Paradox of Choice; Why More is Less
Do you feel overwhelmed?
Do you feel like you’re clawing ahead with your career and have no time left to learn how to invest?
Use the paradox of choice to simplify your index fund investing strategy.
How to Invest in Index Funds Effectively by Harnessing the Paradox of Choice
What is the Paradox of Choice?
Sheena Iyengar, a Columbia university professor and author of The Art of Choosing, published this historical choice experiment.
She set up a table with free samples of jam to visitors at a fancy market.
Group 1 chose from 6 varieties of jam.
Group 2 chose from 24 varieties of jam.
Then Iyengar calculated how many tasters from each group actually bought jam.
One third of Group 1 members subsequently bought jam. Those are the subjects that only had 6 varieties of jam from which to choose.
Only three percent from Group 2 ultimately bought a jar of jam.
How did she explain this phenomenon?
As I discussed in Don’t Fall For Money Mind Tricks, when presented with too many choices, consumers become overwhelmed and paralyzed and have difficulty making a decision. As was shown in this example, the consumers with 24 jams, couldn’t make a decision and most bought none.
This paradox of choice also plays out in the investing world.
Reduce the Number of Index Fund Choices to Invest Better
Every time I see a new index mutual fund or index exchange traded fund, I become frustrated. The truth is, many new index funds, aren’t. According to Michael Pollock’s 2012 Wall Street Journal article, “Beware of Index funds That Aren’t”, some funds are attempting to grab part of the index fund investing dollars by manufacturing complex ETFs which combine active and index fund strategies. For example, the IQ Hedge Multi-Strategy Tracker tries to copy the returns of an index of hedge funds.
Do you know how ineffectual that investing approach is? First off, most hedge funds charge enormous fees. Secondly, hedge funds, in general trail traditional stock indexes. In fact, according to a bloomberg.com January 7, 2014 article by Kelly Bit, hedge funds trailed the S & P 500 Index (SPX) for the fifth year in a row.
How many funds do you need to create a viable index fund portfolio? In reality, you only need a few. Last week in “A Random Way to Invest”, I wrote about how Bret Arends posited that you could beat most hedge fund managers with one index fund which tracked the MSCI All Country World Equal Weight Index.
If you’re not ready to invest in just one index fund, let me explain why you don’t need a huge number of index funds in order to create an excellent investment portfolio.
How Many Stocks are Needed to Be Adequately Diversified?
Notice how each of the graphs above, one for U.S. Stocks and the other for International Stocks show that after about 20 different stocks (from a variety of industries) each additional stock does little to reduce the portfolios volatility.
This means that there is little additional risk reduction benefit from holding hundreds of stocks.
Now, take this example and apply it to a diversified all world index fund such as the Vanguard Total World Stock Index fund (Investor Shares) (VTWSX), which is also available as an ETF. This single fund gives investors exposure to stocks in the U.S. and worldwide with and expense ratio of 0.30%.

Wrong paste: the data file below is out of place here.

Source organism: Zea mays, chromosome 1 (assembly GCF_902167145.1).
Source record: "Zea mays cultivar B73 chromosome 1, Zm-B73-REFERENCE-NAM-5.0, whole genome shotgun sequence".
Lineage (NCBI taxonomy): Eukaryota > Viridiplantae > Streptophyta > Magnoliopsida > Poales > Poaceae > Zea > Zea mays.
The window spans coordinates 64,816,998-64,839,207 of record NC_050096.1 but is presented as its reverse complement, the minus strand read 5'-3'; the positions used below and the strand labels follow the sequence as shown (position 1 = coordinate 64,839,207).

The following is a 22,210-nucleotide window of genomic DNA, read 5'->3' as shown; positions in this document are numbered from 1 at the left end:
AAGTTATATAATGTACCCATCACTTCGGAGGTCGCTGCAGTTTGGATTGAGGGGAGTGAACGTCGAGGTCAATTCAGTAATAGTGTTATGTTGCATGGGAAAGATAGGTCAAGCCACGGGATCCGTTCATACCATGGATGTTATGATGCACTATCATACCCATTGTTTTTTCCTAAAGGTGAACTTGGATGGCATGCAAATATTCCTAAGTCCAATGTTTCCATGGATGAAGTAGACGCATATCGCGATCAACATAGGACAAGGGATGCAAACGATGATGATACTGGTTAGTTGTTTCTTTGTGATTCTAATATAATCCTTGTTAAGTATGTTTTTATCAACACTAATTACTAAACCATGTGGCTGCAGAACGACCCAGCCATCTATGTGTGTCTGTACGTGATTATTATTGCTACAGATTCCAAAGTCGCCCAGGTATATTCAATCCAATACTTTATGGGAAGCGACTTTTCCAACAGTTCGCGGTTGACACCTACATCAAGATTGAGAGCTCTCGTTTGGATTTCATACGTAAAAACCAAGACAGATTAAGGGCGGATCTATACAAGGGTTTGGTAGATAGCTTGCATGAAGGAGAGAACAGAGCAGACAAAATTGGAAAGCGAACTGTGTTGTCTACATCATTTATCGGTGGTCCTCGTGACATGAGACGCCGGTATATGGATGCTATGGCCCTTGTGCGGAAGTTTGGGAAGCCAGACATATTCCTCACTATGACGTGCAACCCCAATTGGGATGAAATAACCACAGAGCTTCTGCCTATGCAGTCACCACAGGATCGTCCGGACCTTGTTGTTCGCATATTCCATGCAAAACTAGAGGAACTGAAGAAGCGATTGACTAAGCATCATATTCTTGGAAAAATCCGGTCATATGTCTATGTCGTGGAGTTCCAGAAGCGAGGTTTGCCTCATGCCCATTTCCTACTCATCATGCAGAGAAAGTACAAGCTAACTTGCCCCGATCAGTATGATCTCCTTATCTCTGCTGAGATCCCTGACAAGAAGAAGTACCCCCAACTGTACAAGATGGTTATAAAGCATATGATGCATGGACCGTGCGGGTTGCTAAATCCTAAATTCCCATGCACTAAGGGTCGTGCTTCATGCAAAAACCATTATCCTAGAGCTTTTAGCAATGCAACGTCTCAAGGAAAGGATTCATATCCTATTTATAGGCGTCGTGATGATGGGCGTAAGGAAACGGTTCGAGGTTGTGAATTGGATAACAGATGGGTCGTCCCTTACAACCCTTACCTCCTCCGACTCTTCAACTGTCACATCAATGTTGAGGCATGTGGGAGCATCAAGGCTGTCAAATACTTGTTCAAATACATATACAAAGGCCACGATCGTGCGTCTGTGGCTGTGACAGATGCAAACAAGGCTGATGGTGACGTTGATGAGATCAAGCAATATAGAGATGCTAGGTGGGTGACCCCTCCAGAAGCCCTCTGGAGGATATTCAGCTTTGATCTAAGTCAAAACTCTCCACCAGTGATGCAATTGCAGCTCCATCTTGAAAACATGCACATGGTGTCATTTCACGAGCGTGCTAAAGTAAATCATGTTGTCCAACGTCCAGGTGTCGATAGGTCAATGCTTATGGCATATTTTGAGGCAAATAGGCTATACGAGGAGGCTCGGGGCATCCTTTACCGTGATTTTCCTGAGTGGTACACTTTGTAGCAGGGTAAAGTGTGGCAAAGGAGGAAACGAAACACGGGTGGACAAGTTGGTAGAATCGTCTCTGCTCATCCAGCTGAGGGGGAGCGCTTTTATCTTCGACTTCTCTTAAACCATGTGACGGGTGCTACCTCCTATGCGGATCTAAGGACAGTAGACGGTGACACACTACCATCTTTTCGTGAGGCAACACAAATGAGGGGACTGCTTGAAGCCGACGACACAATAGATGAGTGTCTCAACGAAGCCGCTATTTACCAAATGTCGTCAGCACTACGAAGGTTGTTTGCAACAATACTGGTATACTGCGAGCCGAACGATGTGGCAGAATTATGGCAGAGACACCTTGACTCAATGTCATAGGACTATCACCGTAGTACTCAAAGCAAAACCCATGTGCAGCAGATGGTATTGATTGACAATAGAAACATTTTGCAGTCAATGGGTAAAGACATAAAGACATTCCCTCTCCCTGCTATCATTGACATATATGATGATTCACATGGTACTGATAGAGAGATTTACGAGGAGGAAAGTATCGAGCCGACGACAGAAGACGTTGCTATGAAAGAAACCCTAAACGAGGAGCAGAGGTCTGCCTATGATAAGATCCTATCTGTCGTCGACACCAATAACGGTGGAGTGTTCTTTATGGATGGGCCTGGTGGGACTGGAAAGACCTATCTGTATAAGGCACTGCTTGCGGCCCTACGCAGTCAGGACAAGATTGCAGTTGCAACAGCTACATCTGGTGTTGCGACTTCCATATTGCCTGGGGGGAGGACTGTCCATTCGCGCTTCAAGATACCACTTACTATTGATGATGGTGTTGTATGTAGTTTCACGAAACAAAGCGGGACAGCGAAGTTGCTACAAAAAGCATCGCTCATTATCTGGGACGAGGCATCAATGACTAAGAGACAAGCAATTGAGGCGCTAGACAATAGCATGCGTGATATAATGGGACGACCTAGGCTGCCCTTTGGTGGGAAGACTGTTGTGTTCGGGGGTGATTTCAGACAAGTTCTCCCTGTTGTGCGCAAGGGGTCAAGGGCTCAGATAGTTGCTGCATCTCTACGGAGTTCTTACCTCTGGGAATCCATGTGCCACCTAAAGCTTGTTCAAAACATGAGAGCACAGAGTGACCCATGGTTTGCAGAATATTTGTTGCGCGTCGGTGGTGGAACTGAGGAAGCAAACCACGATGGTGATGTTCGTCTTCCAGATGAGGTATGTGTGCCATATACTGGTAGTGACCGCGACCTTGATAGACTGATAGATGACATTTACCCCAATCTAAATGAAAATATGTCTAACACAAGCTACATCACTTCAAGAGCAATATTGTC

With one index fund, investors can cover the entire world of stocks fairly well.
In this exaggerated example, you could invest in one stock index mutual fund or etf such as the one above and be adequately diversified. VTWSX covers companies in the U.S., Europe, Pacific, Middle East, Europe, and Emerging Markets. Add a diversified bond fund and you have a decent portfolio.
How Would This 2 Fund Portfolio Have Performed Over the Last 5 Years?
As of 3/31/2014, the five year annual return of VTWSX was 17.98%.
The five year annual return of a diversified bond index fund, iShares Core US Aggregate Bond fund (AGG) was 4.85% (according to Morningstar.com June 16, 2014).
If you constructed a portfolio of 60% stocks versus 40% bonds using these two funds, your five year annualized return would have been, 12.73% [(.60 x .1798) + (.4 x .0485)].
It’s not a typo, with a two fund 60:40 percent portfolio, you could have earned an annualized return of 12.73% over the past five years!
How Many Index Funds Do You Need to Choose?
For new investors as well as established investors, I’m not recommending a two fund investment portfolio.
But, what I’m suggesting is to narrow your scope of fund choices. There is so much noise in the world, and so many companies, advisors, and others vying for your money, that I’d like you to consider narrowing your investing focus. By eliminating the majority of index funds. Narrowing your choices to a few geographic regions, size companies, and asset types, you will not hurt your investment returns. Realistically, you might actually improve your investment returns.
Look at how these “Lazy Investment Portfolios” have performed and you decide how many funds you need. Use the paradox of choice to simplify your personal and investing life. Narrow down your choices to simplify your investing life.
Narrow your available fund choices, and you will simplify your life.
Consider reading these two books (they had a powerful impact on my lifestyle):
Essentialism by Greg McKeown
The Paradox of Choice; Why More is Less by Barry Schwartz
How complicated is your investment portfolio? Have you considered simplifying?